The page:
As the world adapts to the pandemic reality, industries are taking various measures to keep their businesses going. Aim is to reduce the physical interactions between people, and minimize the risk of spreading the virus. And so the automation of workforce enters new areas and conquers new frontiers. Crowded spaces of restaurant kitchens and convenience stores are some of those.
The opportunities offered by sterile machines become even more tempting, in times were survival of your business could depend on hygienics and cleanliness.
Is that a trend that will help save the economy or is it another step on dehumanising yet another industry?
As one one of the managers, interviewed in the videos below put its:
“People are concerned with human beings involved with their food, and the spread of disease. So if you eliminate human beings from equation in some way shape or form, and replace them with robots people tend to feel safer. “
Sounds like this is where we are heading. Eliminating humans from the equation.
Feels so much safer already, doesn’t it?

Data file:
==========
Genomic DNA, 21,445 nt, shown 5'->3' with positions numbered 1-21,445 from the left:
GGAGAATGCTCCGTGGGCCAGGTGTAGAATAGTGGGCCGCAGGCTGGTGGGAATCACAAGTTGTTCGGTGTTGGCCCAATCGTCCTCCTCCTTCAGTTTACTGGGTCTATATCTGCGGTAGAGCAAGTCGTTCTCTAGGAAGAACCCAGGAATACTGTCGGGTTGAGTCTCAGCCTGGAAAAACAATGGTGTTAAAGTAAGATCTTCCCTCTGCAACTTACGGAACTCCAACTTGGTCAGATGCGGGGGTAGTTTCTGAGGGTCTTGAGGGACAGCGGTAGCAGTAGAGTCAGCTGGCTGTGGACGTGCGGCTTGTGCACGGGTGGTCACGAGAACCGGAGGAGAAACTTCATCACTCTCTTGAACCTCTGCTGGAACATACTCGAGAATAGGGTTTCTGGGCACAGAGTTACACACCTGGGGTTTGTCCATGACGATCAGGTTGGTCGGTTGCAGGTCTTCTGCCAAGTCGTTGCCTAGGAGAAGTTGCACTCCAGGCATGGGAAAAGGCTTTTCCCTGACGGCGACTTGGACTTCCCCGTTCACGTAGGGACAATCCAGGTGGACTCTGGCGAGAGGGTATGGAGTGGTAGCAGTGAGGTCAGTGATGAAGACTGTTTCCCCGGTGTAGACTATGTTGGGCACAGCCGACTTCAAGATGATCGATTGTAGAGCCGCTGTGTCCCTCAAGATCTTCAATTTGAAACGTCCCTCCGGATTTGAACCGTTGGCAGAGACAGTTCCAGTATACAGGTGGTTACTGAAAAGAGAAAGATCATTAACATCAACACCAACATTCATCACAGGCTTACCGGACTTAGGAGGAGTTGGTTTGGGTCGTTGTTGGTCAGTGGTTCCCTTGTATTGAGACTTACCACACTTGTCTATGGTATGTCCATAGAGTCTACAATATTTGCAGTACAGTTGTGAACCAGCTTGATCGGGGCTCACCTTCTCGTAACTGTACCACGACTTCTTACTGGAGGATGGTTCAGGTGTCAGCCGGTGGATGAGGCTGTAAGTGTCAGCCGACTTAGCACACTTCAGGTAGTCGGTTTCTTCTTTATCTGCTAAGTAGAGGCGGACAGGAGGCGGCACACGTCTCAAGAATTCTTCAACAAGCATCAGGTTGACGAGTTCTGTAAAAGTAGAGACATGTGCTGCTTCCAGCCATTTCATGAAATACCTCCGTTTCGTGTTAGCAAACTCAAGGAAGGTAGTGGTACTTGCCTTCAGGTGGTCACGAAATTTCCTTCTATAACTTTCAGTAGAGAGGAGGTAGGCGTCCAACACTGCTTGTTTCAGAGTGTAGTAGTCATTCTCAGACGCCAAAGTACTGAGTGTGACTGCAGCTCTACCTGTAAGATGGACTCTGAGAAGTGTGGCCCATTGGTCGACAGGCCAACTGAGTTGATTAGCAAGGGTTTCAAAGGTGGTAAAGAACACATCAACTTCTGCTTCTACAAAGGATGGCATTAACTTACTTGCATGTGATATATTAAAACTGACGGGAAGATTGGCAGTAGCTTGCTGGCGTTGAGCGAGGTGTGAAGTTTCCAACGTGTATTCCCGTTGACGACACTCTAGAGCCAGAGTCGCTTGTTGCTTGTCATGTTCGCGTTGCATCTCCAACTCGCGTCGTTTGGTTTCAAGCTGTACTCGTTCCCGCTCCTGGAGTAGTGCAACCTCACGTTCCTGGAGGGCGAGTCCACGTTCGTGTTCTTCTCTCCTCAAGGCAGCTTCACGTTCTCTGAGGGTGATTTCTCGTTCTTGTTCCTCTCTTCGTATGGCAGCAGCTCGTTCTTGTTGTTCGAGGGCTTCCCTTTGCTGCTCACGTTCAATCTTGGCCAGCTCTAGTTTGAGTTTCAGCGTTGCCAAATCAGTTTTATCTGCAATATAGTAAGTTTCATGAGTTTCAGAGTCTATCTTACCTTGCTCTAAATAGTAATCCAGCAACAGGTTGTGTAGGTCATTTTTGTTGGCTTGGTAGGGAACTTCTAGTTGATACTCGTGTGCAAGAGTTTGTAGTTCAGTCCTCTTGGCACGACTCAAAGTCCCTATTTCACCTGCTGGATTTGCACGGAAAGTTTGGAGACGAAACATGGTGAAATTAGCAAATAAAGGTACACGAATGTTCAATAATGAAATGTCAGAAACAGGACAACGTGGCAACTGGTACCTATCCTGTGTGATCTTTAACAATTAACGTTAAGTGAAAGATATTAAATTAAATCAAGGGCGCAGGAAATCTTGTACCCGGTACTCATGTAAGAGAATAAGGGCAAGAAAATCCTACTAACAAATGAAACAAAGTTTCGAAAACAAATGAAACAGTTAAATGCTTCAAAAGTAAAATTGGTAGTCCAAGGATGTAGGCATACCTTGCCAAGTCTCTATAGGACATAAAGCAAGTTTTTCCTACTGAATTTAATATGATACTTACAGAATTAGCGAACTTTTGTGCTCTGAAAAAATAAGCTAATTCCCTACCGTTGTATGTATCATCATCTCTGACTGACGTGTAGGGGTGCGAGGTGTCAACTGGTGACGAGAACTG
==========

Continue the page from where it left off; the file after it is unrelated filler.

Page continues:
Robot cooks are on the way
Flippy the burger frying robot
Meet Model-T grocery store remote controlled robot
Few posts ago, I was writing about the growing (and worrying!) potential of the deepfake technology. You can check the article here. A recent news from Reuters, provided another example of how disturbing the applications of such software can be.
The story features Oliver Taylor, a student at England’s University of Birmingham. He is an activist who engaged through a series of articles in a tense debate on political issues around anti-Semitism and Jewish affairs. You can see Oliver’s photo in the source article on Reuters.
All this would not be anything particularly out of ordinary if not for one small detail.
Oliver Taylor doesn’t exist.
His identity is forged and his photo is a deepfake; an image generated through neural networks. As investigators behind Reuters article determined, some people generated this modern “Ventriloquist Dummy” to give voice to their agenda.
Dan Brahmy, quoted in the article (from Israel-based startup Cyabra specialized in detecting forged images.) observes:
“Deepfakes like Taylor are dangerous because they can help build “a totally untraceable identity,” (..) investigators chasing the origin of such photos are left “searching for a needle in a haystack – except the needle doesn’t exist.””
Those who played Deus-ex: Human Revolution might remembera character Eliza Cassan. She was an influential news anchor, famous all around the world. She also happened to be (spoiler alert!) a computer generated visual, a mere shell for a powerful AI behind it.
It seems like the reality is catching up on that one quite fast. Maybe even… it already did?